Kairos: A Meditation on Some Words of Mary Oliver

Every morning
the world
is created.1

And every moment may be a morning.

The word “moment” comes from the Latin momentum, a form of the verb movere, “to move.” The present moment is movement, the past’s momentum into the future. Yet the now opens into the new: in any and every moment, you may see the day dawn and the day star arise in your heart,

whether or not
you have ever dared to be happy,
whether or not
you have ever dared to pray.

When dawn breaks in your heart, you may dare to be happy. And you may dare to be unhappy, to be broken, because in this new day you dare to love, and love encompasses both. Indeed, in loving another you may find that your happiness consists in embracing sorrow for her sake. And as you learn to love all, you will come to walk cheerfully over the world, answering that of love in every one, receiving both happiness and unhappiness as blessing.

Every morning
the world
is created.

In the book of Mark, Jesus begins his ministry with the proclamation that “The time is fulfilled; the Kingdom of God is at hand.” Biblical Greek has different words for time. Chronos, from which we get words like chronology, signifies quantitative time, time as ordinary, measurable flow. That’s not the term Mark’s Jesus uses; there was nothing ordinary about Jesus’ experience of time. He speaks of time as kairos.2

Kairos, which is thematically related to krisis, is extraordinary time, a time of judgment and decision, the present moment as profound opportunity. Kairos has been defined as “the right time to do the right thing,” and as “a passing instant when an opening appears which must be driven through with force if success is to be achieved.”3 According to Giorgio Agamben, biblical kairos-time is neither prophetic nor eschatological-apocalyptic, but messianic. He quotes Walter Benjamin as saying that “every instant can be the little door through which the messiah enters.”4

“Knock, and it shall be opened to you.”5

“The kairos is fulfilled,” says Jesus; “the Kingdom of God is at hand.” The moment of decisive action, the right time to do the right thing, is now, because God’s morning, the dawning of a world of justice, peace, and mercy, is at hand. Not in hand, but at  hand: you must reach for it. You must reach inward to your heart, where the past, yours and ours, is judged in the light of love, “for behold, the Kingdom of God is within you.”6 Thus empowered with truth, you reach outward to the future as it presents itself, redeeming the time,7 answering that of love in it and so helping it give birth to the Kingdom it carries within.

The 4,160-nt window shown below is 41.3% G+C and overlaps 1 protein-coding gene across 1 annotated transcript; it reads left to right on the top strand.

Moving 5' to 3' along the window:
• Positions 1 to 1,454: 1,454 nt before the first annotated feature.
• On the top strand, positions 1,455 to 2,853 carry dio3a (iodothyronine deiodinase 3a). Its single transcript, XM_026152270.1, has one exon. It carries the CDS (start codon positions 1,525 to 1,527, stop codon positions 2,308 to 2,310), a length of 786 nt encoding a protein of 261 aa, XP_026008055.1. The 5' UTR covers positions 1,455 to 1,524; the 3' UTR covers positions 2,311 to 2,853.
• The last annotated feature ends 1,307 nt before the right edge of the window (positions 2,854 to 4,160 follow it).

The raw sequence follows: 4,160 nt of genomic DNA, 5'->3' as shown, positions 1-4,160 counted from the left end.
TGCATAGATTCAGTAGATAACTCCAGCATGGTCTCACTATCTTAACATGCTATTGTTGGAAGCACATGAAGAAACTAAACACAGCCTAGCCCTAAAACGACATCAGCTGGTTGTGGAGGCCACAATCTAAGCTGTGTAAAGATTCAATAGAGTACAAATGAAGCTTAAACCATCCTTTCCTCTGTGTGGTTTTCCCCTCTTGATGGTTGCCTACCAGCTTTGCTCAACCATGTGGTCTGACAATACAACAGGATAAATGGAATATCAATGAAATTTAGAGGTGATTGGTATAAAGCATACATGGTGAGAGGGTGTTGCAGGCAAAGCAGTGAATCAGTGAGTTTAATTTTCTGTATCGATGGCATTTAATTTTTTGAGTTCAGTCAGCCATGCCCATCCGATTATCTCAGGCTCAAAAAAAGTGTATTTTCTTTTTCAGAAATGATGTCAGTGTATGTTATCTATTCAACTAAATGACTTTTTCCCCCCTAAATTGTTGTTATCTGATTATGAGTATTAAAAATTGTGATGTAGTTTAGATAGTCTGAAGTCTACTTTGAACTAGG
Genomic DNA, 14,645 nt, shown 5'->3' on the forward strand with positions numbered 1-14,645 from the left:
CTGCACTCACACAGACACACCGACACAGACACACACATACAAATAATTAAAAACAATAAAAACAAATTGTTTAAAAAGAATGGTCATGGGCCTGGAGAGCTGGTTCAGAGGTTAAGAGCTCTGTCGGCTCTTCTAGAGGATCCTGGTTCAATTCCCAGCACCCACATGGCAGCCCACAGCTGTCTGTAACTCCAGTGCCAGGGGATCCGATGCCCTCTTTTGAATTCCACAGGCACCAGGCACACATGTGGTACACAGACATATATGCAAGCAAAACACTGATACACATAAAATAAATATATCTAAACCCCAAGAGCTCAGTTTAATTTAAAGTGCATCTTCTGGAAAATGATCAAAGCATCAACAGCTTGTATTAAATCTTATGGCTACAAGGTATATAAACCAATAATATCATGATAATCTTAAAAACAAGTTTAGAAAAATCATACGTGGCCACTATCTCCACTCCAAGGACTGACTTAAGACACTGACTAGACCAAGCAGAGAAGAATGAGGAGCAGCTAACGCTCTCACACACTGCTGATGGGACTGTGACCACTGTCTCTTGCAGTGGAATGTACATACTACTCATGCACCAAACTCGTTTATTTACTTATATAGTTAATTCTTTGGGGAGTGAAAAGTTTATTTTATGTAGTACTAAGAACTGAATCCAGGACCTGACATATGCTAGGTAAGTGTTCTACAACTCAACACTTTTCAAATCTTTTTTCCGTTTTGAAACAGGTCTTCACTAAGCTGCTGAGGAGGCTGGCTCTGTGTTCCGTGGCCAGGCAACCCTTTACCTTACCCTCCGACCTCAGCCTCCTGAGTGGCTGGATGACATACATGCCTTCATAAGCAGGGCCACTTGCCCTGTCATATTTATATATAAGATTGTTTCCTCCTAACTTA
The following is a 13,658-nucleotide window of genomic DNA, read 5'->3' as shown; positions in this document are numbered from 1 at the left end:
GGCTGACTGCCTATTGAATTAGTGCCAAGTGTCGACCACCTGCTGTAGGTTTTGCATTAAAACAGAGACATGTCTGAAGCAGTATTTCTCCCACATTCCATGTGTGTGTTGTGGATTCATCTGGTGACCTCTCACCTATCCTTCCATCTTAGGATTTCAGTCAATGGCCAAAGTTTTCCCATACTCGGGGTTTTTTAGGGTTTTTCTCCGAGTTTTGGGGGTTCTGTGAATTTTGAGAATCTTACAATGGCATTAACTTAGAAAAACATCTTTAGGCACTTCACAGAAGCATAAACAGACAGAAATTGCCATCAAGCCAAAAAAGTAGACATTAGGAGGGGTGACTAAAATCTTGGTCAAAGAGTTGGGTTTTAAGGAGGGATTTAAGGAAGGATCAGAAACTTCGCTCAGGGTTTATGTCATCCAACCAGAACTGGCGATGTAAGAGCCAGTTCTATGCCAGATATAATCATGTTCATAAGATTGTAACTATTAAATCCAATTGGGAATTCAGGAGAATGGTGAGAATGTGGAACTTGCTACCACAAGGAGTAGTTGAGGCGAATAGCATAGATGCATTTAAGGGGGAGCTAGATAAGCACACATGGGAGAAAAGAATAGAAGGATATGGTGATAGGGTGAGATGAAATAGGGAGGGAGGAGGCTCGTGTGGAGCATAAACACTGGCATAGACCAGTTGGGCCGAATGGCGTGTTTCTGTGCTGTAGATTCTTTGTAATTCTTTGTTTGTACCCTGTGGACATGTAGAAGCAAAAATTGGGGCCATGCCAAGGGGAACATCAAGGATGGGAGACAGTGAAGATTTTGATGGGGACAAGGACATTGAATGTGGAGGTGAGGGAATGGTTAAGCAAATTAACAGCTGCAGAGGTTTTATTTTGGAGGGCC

“Behold,” says Paul, “now is the most-acceptable kairos; behold, now is the day of salvation.” In this kairos, every moment is a morning, and every morning is the dawn of a new world. When you give yourself to live in this kairos, the Logos arises in your heart as the day star, shines in you as the light of a new day, fills you with grace and truth as you behold its unique beauty and power. Then you shine forth as the sun in God’s Kingdom; in you the living Word of love lightens the darkness of human life with justice, peace, and mercy. Through this kairos-door, the messiah enters: Christ is come in your flesh,8

whether or not
you have ever dared to be happy,
whether or not
you have ever dared to pray.


NOTES

[1] This hopeful meditation began, as have other recent posts, as vocal ministry. Last Sunday morning at Homewood Friends Meeting, I participated in two meetings for worship. During the first, which was captured on video for a documentary on Friend Inazo Nitobe (1862 – 1933), a Friend spoke of the Quaker life as movement. During the second, some time before I spoke, a Friend read Mary Oliver’s “Morning Poem.” The lines quoted in this post are from that poem. I would have preferred to write in the first person plural, but with the poem I address the reader — and myself — as “you.”

[2] For simplicity (which includes saving me, whose education unfortunately bypassed Greek, some effort), I’ll anglicize, using the unitalicized nominative form from this point forward.

[3] The former is from Richard Norquist at About.com. The latter is from E. C. White, Kaironomia, p. 13, as quoted on the Wikipedia page on kairos. White’s definition reminds me of Matthew 11:12, “And from the days of John the Baptist until now the kingdom of heaven suffereth violence, and the violent take it by force.”

[4] Giorgio Agamben, “The Time that Is Left.” University of Verona, 2002. Epoché. Vol. 7, No. 1, Fall 2002, pp. 1–14. Agamben sees Paul as experiencing time as messianic rather than eschatological or apocalyptic. I think that Jesus’ experience of time is pictured in scripture as being similar (and I think that Agamben might agree). But it is not my intention to argue that issue one way or the other here. I tend to read scripture as theopoetic literature rather than as history or doctrine, and to use it accordingly in these posts.

[5] Matthew 7:7.

[6] Luke 17:21.

[7] Exagorazomenoi ton kairon: see Ephesians 5:16 and Colossians 4:5.

[8] My final paragraph contains a number of biblical references. The first is a direct quotation of Paul’s words in 2 Corinthians 6:2. Others include 2 Peter 1:19 (“until the day dawn and the day star arise in your hearts”), Matthew 13:43 (“Then shall the righteous shine forth as the sun in the Kingdom of their Father”), and 1 John 4:2 (“Every spirit that confesseth that Jesus Christ is come in the flesh is of God”). There is also a reference to John 1:14, which in a close translation (in the spirit of George Fox’s) is “And the Word became flesh, and he tabernacles in us, and we behold his glory, glory as of an only begotten beside a father, full of grace and truth.” An alternative rendering of the final phrase charitos kai aletheias might be “loving-kindness and truthfulness.”

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